What is the difference between big islands and small islands? Basically, nothing except for size. And where they are located. Their location defines them, just as they define their inhabitants.
The islands and the seas of the Republic of the Philippines define their inhabitants, the Filipino race. Without these land and seas, there would be no natives, no Filipino people. If these same land and seas belonged to another country, like Indonesia, Malaysia or China, there would be no Filipinos, just more Indonesians, Malaysians, or Chinese.
Our relationship with our land and seas is primary and fundamental because it is the source of our identity. The Philippine islands and seas are the Motherland, and we are her children. She is the Inang Bayan, the Philippines, and we are her sons and daughters, the Filipino.
The Philippines has thousands of islands, small and big. Where our identity is concerned, the size of the islands are of no consequence, only their location. If they are part of the motherland, we belong to her and she belongs to us, every part of her, every one of us.
What is the difference between Luzon and Tawi-Tawi? Nothing except size, because both are part of the motherland. What is the difference between Mindanao and the Kalayaan Islands? Nothing except size, because both are home to the Filipino people, both are part of the motherland, both are the source of our very identity.
Identity is fundamental. A people cannot exist without knowing whom they belong with. In that belonging is the context of a race, how its members will survive, grow, and ultimately raise their identity beyond the location of their sovereign territory to their collective human potential.
After identity, the natural resources of the motherland define the quantity of life. To a certain extent, these natural resources also define the quality of life. Survival and security are first dictated by the capacity of the motherland to feed and shelter her sons and daughters. This capacity or natural resources influence the kind of growth and development that the people will go through. The more abundant the natural resources, the more security and opportunities they will give to the Filipino people.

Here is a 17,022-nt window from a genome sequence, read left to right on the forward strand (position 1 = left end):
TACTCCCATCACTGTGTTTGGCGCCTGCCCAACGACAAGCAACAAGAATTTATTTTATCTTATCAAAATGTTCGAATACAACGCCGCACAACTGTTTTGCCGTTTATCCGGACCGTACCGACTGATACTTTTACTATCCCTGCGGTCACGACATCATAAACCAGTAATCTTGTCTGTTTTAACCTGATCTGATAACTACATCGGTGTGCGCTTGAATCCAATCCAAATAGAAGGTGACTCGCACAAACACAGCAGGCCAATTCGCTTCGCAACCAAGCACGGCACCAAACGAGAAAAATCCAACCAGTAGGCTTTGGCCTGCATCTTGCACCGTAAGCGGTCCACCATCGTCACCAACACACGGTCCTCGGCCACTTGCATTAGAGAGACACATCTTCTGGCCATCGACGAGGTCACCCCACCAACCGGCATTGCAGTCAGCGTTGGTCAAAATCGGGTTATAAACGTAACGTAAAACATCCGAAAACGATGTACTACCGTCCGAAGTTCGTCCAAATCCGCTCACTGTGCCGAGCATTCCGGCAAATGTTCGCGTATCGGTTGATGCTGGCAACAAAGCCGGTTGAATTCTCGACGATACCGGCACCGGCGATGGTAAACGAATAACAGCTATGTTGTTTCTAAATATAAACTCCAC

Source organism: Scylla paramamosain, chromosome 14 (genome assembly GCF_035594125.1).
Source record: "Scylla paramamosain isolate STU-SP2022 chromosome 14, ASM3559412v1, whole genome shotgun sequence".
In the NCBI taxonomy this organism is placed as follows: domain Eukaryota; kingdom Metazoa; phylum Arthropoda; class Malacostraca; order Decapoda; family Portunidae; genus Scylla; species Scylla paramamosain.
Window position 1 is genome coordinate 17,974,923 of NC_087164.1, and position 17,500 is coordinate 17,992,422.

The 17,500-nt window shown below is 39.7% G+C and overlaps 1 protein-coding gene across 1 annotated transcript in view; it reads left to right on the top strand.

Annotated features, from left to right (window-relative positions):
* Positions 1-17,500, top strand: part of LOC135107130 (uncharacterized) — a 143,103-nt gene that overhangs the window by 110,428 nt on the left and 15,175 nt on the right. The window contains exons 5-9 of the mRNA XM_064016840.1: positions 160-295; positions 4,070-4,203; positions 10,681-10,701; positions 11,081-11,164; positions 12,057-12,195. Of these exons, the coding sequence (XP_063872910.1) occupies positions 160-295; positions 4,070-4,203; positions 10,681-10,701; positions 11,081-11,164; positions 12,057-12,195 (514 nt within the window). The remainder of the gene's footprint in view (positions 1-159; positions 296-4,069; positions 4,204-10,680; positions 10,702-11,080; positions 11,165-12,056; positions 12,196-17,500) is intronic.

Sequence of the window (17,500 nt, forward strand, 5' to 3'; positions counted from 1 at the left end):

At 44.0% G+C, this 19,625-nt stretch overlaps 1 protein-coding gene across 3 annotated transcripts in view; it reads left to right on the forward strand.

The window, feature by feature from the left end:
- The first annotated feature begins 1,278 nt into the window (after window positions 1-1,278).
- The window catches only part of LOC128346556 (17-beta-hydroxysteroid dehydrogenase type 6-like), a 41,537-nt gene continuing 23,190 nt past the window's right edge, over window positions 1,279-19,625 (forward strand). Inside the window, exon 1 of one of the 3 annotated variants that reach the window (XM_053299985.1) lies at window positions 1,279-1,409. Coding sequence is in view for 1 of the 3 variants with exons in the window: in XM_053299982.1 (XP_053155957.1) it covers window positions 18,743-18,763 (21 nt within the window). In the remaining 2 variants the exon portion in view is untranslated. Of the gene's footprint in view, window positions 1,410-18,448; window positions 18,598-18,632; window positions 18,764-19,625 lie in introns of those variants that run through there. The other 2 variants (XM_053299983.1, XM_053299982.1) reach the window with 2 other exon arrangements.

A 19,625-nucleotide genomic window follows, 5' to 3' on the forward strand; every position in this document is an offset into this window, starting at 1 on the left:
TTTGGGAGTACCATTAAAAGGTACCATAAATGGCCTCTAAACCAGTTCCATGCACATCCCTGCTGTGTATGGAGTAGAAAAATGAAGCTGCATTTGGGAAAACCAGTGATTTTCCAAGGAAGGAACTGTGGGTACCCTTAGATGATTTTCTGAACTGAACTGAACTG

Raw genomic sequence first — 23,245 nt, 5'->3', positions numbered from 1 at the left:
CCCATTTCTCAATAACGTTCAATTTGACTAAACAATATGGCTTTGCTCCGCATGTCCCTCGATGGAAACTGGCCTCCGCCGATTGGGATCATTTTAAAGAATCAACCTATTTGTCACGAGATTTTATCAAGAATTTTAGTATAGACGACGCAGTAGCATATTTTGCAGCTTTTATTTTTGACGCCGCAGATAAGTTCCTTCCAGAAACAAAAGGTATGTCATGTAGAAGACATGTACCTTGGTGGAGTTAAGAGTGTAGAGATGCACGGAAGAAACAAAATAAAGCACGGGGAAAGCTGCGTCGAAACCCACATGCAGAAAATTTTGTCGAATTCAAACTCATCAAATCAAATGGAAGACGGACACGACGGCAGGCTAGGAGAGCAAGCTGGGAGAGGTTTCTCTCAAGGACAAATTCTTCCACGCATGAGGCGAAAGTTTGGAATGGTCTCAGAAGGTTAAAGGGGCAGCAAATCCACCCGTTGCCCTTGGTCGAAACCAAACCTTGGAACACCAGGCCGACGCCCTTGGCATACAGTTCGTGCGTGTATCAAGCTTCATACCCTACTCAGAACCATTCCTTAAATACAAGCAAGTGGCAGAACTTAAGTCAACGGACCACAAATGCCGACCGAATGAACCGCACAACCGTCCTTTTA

The Philippines is considered among the richest, if not the richest, in bio-diversity or life forms. Identity and security should not be issues with Filipinos, not when our territory and natural abundance put us ahead of the rest of the world. But, unfortunately, that is not the case. Historical domestic dynamics and external threats now have the Philippines, and the Filipino people, in a delicate bind.
Internally, we have a motherland whose sons and daughters, in the vast majority, cannot relate to land and seas that they have been told were never theirs. From colonial times to a present reality drowned in historical amnesia, the mother was torn apart from her children, exploited and held hostage by foreign masters and local collaborators. The orphaned majority know only one reality in the last few centuries – that the land and seas do not belong to them.
It is the task of government and the elite who hold power, wealth and authority to initiate the reunion of the motherland and all Filipinos, to reconnect, not just by messaging, but by living reality, a people and their land and seas. Simple patriotism must have basis more than just random circumstance. There should be a deep and intimate relationship between people and their home, their identity, their security. If we want to experience fraternity between Filipinos, if we want a palpable sense of nation, if we want people to sacrifice for the common good, then the orphaned children must be able to relate to motherland.